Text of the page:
12. Blow More Smoke Up Me Ass… Please!
    First the CRTC told us the higher costs would save our culture.

    Then they told us the higher costs would save local TV.

    I think Canadians are just about full of their smoke and I know my ass is particularly full.

    Enough with the bullshit! Let the free market be free. That means letting the competition south of the 49th in to play with Canadian broadcast oligopoly!

    There is no way the CRTC is ever going to be able to tame Canada’s broadcast oligopoly. Period.

    Me. I like many others have all but given up on our government, it’s agencies and our representatives to do anything for the greater good. Unless of course Mr. Good signs the registered lobbyist list. (:

    Just turn the shit off.

  13. Slowy trying to wean the family off cable, we moved into a new house that gave us free internet, tv, phone for a year and do not plan to renew cable tv when the free period expires.. switched to which is about $2.50 a month for phone and will need to keep internet, $55 and luckily my cable ISP has no caps (Source Cable in Hamilton). US Netflix for $8 and $5 for service seems to suffice. You have to bite the bullet and break this TV addiction and just not give these companies your money!! I just wish there was an affordable way that I can watch my beloved Buffalo Bills, football season will be a challenge :/

  14. C-11
    Wouldn’t limiting content to a certain region be considered a ‘digital lock’, and wouldn’t using a VPN to circumvent such lock constitute a crime under Bill C-11?

    I’m currently re-watching Stargate SG1 on but I’d rather have watched Star Trek TNG etc. (available on Netflix US but not Netflix CA). About time there’s mandatory FRAND licensing for content.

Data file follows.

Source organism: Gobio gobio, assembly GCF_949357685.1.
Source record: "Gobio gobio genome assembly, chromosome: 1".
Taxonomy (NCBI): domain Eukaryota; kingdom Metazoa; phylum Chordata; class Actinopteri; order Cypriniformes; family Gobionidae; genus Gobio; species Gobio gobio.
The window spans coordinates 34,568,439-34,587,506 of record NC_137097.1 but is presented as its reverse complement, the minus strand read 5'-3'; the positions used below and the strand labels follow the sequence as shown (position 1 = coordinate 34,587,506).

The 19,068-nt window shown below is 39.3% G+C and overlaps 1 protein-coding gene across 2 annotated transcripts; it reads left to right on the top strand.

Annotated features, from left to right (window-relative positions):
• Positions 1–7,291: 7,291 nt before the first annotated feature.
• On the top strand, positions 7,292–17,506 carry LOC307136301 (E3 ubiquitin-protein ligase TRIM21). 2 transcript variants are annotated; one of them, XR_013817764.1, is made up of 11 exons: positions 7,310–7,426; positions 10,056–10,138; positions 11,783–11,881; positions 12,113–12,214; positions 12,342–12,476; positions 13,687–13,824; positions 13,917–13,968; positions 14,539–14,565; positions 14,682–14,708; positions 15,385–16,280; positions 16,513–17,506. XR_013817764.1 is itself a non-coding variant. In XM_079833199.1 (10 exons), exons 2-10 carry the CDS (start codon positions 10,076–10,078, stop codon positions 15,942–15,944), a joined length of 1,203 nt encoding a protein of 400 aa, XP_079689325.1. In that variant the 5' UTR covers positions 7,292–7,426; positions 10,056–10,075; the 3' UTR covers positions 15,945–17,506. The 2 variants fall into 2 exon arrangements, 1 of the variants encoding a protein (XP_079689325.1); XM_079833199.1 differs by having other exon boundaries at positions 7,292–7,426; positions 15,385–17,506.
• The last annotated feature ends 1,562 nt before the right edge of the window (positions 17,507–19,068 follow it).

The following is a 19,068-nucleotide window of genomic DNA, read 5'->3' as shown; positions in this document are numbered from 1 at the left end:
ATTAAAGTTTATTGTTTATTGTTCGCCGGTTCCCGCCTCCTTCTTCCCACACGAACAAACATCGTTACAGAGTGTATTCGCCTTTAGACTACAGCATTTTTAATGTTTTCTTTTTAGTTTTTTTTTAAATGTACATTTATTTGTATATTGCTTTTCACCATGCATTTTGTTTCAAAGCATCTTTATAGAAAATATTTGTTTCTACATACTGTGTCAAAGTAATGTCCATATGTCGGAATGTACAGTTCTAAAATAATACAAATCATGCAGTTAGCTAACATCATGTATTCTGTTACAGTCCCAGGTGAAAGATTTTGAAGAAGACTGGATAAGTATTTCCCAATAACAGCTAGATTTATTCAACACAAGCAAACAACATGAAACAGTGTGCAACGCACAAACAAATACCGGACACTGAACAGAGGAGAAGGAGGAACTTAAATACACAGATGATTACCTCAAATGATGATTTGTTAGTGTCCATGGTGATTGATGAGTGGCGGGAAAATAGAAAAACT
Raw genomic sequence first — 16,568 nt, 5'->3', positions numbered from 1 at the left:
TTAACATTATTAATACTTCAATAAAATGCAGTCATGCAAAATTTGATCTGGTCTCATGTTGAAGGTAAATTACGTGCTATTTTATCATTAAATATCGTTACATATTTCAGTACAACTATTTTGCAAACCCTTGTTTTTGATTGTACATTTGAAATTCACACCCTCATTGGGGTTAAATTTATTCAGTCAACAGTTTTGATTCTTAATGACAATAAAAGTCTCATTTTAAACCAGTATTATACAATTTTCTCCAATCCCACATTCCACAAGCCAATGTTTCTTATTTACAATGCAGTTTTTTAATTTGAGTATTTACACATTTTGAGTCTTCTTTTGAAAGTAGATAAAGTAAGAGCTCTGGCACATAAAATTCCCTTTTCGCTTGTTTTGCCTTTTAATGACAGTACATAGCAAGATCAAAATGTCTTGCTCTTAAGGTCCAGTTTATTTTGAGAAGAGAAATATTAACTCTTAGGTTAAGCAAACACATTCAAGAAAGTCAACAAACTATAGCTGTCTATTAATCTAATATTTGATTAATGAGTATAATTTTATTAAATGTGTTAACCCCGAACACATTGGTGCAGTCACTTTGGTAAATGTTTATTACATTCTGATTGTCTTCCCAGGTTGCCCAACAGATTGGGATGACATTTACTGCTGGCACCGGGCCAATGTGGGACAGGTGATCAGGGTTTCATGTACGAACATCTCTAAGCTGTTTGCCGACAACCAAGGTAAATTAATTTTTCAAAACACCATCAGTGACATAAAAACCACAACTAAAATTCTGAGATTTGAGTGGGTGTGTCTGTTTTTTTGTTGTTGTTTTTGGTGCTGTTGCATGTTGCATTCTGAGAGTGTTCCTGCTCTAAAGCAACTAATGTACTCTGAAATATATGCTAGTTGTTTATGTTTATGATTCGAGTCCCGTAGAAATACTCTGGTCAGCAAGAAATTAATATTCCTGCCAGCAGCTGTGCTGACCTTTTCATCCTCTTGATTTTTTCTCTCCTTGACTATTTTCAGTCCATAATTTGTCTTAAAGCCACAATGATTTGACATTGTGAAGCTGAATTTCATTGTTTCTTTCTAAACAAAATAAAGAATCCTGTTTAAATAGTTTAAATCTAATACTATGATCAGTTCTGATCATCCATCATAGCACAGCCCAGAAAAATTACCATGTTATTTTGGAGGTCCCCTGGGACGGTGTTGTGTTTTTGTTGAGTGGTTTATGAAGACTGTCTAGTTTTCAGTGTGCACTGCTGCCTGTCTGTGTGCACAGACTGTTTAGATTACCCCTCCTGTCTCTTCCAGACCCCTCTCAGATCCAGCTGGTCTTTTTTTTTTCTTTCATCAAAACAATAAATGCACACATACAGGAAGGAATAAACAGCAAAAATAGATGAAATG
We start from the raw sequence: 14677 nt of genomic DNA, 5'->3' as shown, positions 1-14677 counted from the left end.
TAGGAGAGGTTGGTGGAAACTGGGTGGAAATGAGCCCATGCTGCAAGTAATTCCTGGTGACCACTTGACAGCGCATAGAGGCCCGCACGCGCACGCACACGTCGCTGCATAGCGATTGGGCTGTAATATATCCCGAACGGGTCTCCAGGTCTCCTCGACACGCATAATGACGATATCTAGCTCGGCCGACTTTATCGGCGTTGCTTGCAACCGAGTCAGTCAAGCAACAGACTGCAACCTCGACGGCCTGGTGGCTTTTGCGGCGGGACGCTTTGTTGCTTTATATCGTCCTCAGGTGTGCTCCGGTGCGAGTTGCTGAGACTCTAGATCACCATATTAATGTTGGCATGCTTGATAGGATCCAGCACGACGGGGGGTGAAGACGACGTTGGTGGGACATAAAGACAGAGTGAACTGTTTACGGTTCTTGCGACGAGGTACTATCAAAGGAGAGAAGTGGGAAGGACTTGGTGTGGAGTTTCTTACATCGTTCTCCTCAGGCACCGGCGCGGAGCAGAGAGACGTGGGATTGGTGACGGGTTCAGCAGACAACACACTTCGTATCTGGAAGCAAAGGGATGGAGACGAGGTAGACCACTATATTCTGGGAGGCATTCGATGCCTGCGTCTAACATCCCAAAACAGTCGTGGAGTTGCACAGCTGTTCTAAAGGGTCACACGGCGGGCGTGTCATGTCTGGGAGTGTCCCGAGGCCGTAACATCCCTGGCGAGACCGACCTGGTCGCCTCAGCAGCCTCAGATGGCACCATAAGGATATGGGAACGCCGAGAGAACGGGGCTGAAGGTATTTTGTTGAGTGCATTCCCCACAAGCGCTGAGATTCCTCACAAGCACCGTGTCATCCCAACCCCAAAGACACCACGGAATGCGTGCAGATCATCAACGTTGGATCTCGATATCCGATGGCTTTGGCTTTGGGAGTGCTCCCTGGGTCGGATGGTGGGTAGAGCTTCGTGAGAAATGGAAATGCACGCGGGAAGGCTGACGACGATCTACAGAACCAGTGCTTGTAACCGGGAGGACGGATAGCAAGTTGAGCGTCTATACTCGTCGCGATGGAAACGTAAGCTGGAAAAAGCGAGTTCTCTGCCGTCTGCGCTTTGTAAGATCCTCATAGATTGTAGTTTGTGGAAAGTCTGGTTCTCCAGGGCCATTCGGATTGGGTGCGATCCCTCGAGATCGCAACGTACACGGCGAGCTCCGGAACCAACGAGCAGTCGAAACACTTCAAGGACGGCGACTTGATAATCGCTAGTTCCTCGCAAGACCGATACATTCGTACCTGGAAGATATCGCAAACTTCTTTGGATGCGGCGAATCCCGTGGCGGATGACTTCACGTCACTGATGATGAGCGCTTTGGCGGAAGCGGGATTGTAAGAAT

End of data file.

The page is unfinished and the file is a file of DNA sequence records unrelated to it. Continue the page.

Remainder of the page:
15. Just cancel cable and get OTA/online
    Like others have said just cancel cable. OTA, DVD, iTunes, Netflix, CentreIce – there’s a bevy of ways to legally get TV now.

    These outdated industries like cable/sat will never get it. Cancel your service let them die.

    While your at it switch your internet, cellphone to an indie provider like Teksavvy/Wind etc and totally abandon the beasts of Bell/Rogers/Shaw etc

  16. N. Telling says:

    “wouldn’t using a VPN to circumvent such lock constitute a crime under Bill C-11? ”

    Let’s get picky. By using a tunneling service I am, for all legal intents and purposes (if I recall correctly), bound by the laws of the country the serving system is in as if I was sitting at that physical system performing commands. That’s one of the reasons why Megaupload’s founder got extradited to the US, for some of his servers were on US soil.

    So, as far as I can tell, I could conceivably send a file, for example, an ISO image, down to a computer in Israel, decrypt it, and bring it back.
    I could connect to some US-based VPN service, and look at an episode of “The Daily Show” (or Hulu or something else) without running afoul of Canadian law, since it’s completely legal to look at it under US law.

    That might be shaky legal ground, but that will give me more than nine-tenths of the law (possession of a copy being those 9) and I’d like to see a jury convict on that (considering with subscription-based services I’m paying for the show anyways). I guess we’ll have to see a precedent-setting case from the Supreme Court on that, and until then, I’ll stick with the general consensus of “like you’ll ever be able to enforce it”.

  17. Bill Wittur says:

    Horse and Buggy Policy for a Car World
    Our media and communications policy is being written by the horse and buggy industry when cars are whipping around everywhere.

    In an ideal world, we never would have pushed the CBC over the brink with conversion to digital and would have done everything we could to protect its basic mandate which is to provide free information access to Canadians. Of course, I care less about ‘entertainment content’ than I do about good, professional original news (and not regurgitated propaganda from Canadian Press).